What Remains of Us
Language: English and French
Runtime: 77 min
National Film Board of Canada
During an interview, filmmakers François Prevost and Hugo Latulippe acquired a five-minute message from the Dalai Lama – who has been exiled from his homeland since 1950 – to the people still living under Chinese occupation in Tibet. The message urges them to be true to the Buddhist ideal of facing one’s enemies with compassion, and to continue their peaceful resistance. With Kalsang Dolma, a young Tibetan exile living in Quebec, they journey to her native land to spread this video message. The result is a bold documentary that poses the question, as Prévostputs it: AIf the Tibetan nation dissolves forever, assimilated by a vastly greater economic and military power, what message, as human beings, are we passing on to future generations? What will remain of us?@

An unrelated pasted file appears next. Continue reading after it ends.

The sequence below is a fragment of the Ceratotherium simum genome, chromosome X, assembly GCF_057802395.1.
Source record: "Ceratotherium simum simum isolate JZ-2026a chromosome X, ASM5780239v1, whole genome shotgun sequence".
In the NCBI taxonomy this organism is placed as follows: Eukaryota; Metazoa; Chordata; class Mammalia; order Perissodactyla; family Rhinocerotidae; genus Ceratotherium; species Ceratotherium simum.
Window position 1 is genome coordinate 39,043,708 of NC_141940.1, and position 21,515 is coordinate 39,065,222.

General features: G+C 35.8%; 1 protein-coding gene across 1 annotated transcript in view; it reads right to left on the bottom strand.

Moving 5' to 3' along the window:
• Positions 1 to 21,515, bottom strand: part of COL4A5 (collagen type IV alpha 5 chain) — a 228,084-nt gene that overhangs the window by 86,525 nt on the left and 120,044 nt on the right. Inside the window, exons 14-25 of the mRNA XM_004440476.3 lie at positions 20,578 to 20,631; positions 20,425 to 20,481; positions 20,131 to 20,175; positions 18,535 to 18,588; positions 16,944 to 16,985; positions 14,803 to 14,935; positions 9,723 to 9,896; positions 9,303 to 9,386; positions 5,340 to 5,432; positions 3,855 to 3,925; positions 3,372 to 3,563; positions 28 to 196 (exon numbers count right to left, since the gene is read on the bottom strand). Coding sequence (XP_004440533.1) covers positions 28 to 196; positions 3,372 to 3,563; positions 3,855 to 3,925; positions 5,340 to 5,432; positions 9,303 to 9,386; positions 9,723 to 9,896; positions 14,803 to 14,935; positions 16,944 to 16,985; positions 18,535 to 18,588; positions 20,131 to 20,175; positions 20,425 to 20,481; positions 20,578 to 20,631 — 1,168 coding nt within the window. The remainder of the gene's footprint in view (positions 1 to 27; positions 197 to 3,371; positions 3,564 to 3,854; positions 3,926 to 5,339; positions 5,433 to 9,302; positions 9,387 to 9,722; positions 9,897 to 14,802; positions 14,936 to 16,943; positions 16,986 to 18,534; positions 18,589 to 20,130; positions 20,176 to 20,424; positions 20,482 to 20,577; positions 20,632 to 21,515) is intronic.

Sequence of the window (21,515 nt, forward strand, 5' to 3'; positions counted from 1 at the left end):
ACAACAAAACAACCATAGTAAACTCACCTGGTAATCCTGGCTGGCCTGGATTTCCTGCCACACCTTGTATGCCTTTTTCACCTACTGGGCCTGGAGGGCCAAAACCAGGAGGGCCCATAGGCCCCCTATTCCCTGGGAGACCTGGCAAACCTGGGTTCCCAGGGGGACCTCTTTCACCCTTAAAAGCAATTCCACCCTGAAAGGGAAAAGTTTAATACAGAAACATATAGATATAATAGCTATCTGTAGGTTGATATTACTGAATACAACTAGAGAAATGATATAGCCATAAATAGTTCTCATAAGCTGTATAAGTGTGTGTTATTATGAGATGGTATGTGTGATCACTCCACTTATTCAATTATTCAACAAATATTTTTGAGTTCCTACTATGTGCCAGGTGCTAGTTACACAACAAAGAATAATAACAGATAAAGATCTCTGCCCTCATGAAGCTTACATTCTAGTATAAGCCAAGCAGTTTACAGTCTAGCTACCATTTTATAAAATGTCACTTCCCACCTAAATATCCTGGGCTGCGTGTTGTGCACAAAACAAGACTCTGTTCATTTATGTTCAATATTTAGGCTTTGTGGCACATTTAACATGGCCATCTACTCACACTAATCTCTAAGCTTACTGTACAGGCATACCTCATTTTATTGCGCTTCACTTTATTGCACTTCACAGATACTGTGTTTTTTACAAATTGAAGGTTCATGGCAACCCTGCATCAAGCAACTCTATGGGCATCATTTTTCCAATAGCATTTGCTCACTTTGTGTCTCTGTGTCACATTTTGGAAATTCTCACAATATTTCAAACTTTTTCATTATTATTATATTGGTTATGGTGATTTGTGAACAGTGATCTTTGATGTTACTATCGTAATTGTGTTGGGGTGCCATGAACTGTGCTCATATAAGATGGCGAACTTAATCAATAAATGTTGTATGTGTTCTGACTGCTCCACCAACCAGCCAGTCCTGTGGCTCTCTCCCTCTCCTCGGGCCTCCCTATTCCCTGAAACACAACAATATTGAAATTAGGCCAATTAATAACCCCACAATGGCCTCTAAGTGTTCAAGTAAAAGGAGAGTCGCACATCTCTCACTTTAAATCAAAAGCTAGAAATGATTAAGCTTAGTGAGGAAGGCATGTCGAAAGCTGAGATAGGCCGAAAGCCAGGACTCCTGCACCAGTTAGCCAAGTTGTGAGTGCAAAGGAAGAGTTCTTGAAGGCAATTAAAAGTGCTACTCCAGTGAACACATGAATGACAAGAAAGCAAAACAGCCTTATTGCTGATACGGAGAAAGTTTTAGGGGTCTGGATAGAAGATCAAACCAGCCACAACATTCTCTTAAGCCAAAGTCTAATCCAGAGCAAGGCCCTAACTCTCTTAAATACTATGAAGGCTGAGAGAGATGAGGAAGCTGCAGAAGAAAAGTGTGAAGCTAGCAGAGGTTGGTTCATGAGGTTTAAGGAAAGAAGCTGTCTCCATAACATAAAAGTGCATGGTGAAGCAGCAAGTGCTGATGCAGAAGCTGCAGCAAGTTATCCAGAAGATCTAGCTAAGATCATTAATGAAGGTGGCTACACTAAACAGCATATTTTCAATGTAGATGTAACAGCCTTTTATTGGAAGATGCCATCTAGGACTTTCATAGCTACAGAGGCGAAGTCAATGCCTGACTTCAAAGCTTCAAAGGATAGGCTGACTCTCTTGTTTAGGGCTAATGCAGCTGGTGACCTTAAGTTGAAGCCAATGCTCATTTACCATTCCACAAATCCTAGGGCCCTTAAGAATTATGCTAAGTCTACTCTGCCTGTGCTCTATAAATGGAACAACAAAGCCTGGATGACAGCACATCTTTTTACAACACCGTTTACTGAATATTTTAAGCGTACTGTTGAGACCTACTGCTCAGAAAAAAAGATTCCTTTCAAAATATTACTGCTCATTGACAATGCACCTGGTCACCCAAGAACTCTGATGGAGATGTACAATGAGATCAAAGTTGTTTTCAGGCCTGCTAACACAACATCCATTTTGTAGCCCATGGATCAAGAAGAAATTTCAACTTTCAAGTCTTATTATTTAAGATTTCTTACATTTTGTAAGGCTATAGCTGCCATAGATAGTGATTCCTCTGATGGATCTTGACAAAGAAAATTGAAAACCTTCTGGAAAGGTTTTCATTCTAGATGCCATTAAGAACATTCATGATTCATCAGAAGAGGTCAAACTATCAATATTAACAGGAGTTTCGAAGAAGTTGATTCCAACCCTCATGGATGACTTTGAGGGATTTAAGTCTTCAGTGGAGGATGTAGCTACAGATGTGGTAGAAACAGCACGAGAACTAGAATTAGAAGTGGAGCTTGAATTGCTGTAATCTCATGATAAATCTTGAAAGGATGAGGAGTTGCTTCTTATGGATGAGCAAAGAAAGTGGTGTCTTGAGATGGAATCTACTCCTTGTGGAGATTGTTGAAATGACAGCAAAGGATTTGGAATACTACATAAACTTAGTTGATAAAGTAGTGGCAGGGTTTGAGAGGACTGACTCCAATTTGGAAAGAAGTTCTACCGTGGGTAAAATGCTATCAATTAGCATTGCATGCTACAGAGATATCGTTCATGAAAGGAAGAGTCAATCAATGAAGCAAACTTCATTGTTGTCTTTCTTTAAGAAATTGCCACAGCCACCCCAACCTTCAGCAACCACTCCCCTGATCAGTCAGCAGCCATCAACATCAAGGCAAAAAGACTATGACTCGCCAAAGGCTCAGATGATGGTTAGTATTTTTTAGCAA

Dolma had to smuggle the videotape into Tibet, and participants were warned of potential persecution for those who watched the video if the Chinese authorities should confiscate Prévost and Latulippe’s footage and identify the participants. Dolma takes the video to peasant farmers and urban labourers; families and friends crowd around the tiny screen, and many see an image of the Dalai Lama for the first time.
Eight years in the making, What Remains of Us received the audience award for Most Popular Canadian Film at the Vancouver International Film Festival, as well as a Genie nomination for Best Documentary. It was also named one of Canada=s Top Ten of 2004 by an independent, national panel of filmmakers, programmers, journalists and industry professionals.